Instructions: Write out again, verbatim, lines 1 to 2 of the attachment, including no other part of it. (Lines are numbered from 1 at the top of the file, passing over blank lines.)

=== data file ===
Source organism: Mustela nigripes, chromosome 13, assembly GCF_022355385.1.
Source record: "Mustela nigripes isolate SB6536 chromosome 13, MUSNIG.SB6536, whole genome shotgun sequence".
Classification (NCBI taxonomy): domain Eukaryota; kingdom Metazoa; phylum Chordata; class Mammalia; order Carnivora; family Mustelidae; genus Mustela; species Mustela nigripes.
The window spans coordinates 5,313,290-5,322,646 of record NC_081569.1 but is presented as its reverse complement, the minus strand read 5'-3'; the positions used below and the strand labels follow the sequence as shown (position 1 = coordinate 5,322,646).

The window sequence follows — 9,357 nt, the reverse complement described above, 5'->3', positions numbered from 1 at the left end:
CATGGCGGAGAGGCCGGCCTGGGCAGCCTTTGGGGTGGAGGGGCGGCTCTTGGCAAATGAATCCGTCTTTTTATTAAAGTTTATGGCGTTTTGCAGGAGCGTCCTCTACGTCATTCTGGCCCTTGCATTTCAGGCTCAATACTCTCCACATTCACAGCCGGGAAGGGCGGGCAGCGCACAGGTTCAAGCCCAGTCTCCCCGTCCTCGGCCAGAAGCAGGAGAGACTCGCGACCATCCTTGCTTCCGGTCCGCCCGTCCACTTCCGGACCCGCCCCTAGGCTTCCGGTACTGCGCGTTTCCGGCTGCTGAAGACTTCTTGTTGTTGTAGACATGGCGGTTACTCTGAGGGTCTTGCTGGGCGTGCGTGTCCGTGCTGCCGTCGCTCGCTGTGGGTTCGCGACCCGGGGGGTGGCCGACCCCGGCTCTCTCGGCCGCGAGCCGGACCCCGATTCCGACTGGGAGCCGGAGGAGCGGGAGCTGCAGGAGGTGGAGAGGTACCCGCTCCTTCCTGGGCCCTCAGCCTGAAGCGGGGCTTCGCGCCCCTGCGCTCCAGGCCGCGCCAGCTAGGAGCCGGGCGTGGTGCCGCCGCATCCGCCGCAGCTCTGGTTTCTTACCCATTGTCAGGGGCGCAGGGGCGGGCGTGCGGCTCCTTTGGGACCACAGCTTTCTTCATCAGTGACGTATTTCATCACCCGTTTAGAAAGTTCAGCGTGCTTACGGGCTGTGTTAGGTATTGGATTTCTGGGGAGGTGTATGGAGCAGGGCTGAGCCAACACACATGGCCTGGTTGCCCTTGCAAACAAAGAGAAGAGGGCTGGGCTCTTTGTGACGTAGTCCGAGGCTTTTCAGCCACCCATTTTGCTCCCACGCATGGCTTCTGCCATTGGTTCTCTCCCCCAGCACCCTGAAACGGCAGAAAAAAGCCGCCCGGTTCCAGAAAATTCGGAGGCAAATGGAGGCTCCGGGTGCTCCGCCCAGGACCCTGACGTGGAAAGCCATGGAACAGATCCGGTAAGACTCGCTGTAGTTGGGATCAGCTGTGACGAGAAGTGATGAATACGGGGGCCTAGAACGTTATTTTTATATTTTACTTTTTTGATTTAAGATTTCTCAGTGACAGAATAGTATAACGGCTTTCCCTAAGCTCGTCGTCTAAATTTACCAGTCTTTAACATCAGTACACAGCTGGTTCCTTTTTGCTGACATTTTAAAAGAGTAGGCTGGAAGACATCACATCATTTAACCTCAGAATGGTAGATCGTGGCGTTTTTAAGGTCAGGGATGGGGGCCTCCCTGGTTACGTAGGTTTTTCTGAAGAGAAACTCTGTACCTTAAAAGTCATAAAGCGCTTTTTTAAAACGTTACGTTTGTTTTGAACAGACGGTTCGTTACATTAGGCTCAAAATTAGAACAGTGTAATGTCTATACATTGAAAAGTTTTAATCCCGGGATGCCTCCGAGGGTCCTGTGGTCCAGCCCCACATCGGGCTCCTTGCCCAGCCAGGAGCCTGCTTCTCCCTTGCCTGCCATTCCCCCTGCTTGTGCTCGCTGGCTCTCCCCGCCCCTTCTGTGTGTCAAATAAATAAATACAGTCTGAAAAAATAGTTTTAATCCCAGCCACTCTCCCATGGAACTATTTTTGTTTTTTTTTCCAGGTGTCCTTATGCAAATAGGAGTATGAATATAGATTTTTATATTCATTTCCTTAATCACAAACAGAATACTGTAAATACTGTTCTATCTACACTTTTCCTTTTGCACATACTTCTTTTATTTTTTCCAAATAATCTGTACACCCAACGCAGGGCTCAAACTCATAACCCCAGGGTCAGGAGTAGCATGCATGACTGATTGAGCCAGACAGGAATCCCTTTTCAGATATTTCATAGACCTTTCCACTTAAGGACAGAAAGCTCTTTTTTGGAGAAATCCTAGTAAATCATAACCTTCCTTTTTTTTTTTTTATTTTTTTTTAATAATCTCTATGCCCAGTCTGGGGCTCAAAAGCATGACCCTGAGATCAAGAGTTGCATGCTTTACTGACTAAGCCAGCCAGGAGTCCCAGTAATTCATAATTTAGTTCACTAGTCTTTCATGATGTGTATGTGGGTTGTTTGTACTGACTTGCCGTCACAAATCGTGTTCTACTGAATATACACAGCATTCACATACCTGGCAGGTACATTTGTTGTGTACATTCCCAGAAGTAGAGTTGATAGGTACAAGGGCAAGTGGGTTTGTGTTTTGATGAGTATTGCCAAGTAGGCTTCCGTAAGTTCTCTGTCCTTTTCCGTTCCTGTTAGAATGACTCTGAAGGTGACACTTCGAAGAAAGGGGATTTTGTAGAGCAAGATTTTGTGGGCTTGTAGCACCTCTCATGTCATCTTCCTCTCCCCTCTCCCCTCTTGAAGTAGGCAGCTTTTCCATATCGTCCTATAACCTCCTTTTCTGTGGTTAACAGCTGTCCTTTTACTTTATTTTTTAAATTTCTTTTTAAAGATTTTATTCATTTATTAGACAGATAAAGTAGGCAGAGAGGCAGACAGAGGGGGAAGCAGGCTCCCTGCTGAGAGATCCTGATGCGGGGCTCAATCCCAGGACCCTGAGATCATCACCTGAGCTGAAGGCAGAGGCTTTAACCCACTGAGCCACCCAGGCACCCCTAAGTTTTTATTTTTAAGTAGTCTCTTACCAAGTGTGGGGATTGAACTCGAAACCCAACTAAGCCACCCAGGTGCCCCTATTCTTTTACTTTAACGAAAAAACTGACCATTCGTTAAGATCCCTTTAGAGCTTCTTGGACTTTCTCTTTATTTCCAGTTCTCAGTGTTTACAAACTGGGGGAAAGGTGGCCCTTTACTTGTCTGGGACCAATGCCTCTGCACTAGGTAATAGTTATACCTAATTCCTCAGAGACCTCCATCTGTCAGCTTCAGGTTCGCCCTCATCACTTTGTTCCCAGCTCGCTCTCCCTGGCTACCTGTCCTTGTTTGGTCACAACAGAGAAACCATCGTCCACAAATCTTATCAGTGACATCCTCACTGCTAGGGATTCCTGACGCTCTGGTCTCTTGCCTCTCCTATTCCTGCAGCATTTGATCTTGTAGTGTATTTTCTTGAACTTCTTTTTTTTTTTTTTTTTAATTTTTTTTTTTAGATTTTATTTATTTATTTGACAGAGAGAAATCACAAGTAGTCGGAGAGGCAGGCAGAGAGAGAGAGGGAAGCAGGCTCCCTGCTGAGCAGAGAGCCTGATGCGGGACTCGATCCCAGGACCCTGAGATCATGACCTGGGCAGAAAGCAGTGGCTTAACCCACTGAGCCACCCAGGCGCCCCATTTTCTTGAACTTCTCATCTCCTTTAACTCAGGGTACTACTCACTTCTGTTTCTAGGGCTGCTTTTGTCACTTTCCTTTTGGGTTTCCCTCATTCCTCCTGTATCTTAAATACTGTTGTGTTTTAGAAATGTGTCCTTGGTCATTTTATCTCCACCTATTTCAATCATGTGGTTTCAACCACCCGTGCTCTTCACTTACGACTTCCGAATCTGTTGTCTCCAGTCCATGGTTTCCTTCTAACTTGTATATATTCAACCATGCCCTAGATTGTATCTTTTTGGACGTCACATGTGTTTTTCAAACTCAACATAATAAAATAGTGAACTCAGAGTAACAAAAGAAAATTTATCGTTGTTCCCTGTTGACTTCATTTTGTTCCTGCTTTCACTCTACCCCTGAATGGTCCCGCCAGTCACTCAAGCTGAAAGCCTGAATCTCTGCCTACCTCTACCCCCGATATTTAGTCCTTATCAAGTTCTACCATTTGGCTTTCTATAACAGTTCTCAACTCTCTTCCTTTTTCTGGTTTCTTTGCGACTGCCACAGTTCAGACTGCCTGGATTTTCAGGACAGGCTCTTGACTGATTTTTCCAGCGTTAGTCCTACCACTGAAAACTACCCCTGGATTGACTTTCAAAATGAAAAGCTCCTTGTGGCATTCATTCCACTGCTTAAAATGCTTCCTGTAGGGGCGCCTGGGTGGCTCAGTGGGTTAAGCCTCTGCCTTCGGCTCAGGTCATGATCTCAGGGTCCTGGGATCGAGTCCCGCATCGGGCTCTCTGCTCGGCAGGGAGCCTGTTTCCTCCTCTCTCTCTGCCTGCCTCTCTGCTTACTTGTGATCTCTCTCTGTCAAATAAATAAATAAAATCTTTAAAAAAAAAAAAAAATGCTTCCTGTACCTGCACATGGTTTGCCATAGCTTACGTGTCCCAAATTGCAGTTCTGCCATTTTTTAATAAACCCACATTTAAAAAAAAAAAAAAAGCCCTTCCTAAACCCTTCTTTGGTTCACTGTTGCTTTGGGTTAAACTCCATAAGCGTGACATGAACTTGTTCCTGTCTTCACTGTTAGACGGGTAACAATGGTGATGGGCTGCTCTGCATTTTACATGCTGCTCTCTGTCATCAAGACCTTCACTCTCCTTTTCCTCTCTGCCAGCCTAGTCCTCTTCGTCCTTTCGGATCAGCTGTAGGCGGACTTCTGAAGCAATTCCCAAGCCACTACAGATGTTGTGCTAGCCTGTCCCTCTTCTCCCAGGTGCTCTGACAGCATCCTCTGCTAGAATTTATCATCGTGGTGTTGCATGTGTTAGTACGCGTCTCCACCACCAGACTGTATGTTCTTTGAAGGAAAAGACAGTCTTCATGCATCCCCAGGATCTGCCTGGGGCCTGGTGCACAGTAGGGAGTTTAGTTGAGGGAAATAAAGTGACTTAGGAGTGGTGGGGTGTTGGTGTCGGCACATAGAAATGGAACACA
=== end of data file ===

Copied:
Source organism: Mustela nigripes, chromosome 13, assembly GCF_022355385.1.
Source record: "Mustela nigripes isolate SB6536 chromosome 13, MUSNIG.SB6536, whole genome shotgun sequence".